This is how they Tell me The world

This is How they Tell me The World Ends: The Cyberweapons Arms Race

By Nicole Perlroth

Once in a while, it’s good to take a step back from the daily grind of security and governance to stop and think about where this is all going. Nicole Perlroth’s title seemed like an enticing opportunity for just such an interlude and, after shopping around I was able to get early access to this work and was satisfied with what it had to offer. She uses her narrative to guide the reader through the shady underworld of cybercrime, focusing on the growing zero day exploit market and providing some cool insights into its relatively banal and perhaps well-intentioned origins, leading into an overview of the current state, which is not quite world-ending but perhaps world-changing.

While most cybercriminals still take advantage of the old standard vectors, (i.e., misconfigured or unpatched systems and uneducated users), zero day exploits seem to offer special powers, enabling malicious actors to invade fully patched systems without alerting users. This has made them an irresistable tool to state actors with deep pockets, who are able to use them as the perfect surveillance tool for intelligence gathering. State actors have proven to be willing to pay large bounties for zero day exploits, which they secretly retain until they are needed for intelligence operations. Even large companies (i.e., the big 4) are simply unable to keep up with governments who are willing to pay 6 figures for critical exploits. This creates an incentive for independent bug hunters to keep their findings private, ultimately leading to less secure computing environments for all users.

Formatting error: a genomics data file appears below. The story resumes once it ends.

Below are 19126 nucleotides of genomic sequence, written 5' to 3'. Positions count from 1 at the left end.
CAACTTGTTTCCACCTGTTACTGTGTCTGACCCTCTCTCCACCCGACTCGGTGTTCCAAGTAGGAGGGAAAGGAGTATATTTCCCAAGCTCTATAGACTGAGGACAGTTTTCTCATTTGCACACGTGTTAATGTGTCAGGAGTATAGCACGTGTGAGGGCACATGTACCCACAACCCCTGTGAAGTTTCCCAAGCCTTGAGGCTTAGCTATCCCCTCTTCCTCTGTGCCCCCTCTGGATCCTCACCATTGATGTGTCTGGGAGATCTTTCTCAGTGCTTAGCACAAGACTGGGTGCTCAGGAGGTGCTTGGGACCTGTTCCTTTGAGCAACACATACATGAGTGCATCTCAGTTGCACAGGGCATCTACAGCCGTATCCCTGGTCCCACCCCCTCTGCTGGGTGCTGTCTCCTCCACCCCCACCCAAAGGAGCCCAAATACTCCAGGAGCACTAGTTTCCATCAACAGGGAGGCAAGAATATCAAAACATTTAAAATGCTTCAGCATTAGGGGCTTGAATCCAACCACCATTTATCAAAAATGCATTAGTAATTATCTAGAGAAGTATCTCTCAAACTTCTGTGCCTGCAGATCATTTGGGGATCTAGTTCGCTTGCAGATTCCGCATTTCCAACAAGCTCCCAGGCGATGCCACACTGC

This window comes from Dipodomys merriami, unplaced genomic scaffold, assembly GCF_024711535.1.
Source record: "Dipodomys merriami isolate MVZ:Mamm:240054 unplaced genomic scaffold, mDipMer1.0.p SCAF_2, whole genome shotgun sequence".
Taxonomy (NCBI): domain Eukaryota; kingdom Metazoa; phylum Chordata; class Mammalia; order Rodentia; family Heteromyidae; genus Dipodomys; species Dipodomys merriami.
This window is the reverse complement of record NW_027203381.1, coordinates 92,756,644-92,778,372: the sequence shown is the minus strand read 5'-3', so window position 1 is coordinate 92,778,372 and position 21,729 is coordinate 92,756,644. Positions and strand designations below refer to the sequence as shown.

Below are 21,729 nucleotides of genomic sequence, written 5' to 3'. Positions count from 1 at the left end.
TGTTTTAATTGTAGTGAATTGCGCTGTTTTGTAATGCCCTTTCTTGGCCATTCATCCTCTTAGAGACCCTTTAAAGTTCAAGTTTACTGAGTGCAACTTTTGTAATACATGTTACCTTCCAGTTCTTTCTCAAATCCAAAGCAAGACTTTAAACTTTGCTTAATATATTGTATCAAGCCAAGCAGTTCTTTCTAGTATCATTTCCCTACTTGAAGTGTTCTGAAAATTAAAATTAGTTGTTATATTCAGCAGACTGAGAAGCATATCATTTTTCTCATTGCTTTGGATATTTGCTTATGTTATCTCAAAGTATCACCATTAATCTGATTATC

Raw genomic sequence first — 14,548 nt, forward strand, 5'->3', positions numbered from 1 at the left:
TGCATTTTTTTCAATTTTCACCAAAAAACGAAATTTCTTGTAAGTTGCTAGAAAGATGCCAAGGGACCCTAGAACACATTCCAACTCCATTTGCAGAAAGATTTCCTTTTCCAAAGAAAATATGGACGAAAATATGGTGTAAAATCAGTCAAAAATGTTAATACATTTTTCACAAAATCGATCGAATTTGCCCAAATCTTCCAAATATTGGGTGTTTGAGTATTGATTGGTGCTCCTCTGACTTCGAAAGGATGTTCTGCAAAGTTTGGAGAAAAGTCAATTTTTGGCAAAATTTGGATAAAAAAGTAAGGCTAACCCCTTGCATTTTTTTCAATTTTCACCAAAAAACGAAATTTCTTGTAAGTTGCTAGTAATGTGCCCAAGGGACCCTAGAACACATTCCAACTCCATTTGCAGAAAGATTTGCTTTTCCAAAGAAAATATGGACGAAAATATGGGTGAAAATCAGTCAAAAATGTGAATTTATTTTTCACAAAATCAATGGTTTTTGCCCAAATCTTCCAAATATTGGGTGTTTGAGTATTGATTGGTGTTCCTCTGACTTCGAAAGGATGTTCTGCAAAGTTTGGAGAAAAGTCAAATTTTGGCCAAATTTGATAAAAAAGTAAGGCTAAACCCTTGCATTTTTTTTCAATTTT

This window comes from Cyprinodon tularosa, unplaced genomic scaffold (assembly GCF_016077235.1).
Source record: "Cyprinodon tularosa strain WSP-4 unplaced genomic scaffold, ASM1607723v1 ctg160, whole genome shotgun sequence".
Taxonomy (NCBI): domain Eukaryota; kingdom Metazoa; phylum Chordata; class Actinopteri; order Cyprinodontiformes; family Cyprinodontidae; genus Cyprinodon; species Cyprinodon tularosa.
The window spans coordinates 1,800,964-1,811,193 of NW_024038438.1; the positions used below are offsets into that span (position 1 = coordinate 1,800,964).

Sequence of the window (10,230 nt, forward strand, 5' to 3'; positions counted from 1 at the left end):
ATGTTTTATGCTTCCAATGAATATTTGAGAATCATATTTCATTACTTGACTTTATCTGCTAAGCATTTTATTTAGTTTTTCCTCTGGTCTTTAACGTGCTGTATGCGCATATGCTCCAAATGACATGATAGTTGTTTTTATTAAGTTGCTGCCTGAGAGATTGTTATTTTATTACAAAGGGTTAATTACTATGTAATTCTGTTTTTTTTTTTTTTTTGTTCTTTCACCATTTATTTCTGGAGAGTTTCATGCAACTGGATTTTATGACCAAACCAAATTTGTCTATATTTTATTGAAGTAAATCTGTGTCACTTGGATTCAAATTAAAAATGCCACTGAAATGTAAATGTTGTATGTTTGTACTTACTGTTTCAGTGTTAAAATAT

Up until now, over-eager attribution to ‘State Actors’ and APTs has been something of a clichè, it seems these type of actors may play a more dominant role in security incidents, as stockpiling zero-days has proven to be a valuable strategy by such actors, even including US and Israeli intelligence agencies. To parse the idea of ‘world-ending’ in a bit more detail, we can expect to encounter an increasing number of undisclosed vulnerabilities as time goes on. In Rumsfeldlish, these are ‘unknown unknowns’–issues that we didn’t even know we should worry about. In reality, zero-days are negative-days, since the impact could have already been encountered for an unknown amount of time prior to their discovery. If your system has been specifically targeted by a state actor using a zero-day, then there really isn’t much you could directly do to defend against it. However, it does raise the importance of general DR planning, including failover systems, site recovery strategies and offline backups. National borders also have heightened importance in this type of scenario, since a state actor would essentially have unlimited power to act within their own borders, so if your business strategy leverages cloud infrastructure, it might be worth considering how your global footprint could reduce the potential impact of rogue state actors in other parts of the world.

As I’ve hopefully illustrated, I am glad Nicole has created this insightful work, which is both an engaging narrative and a discussion starter security people.

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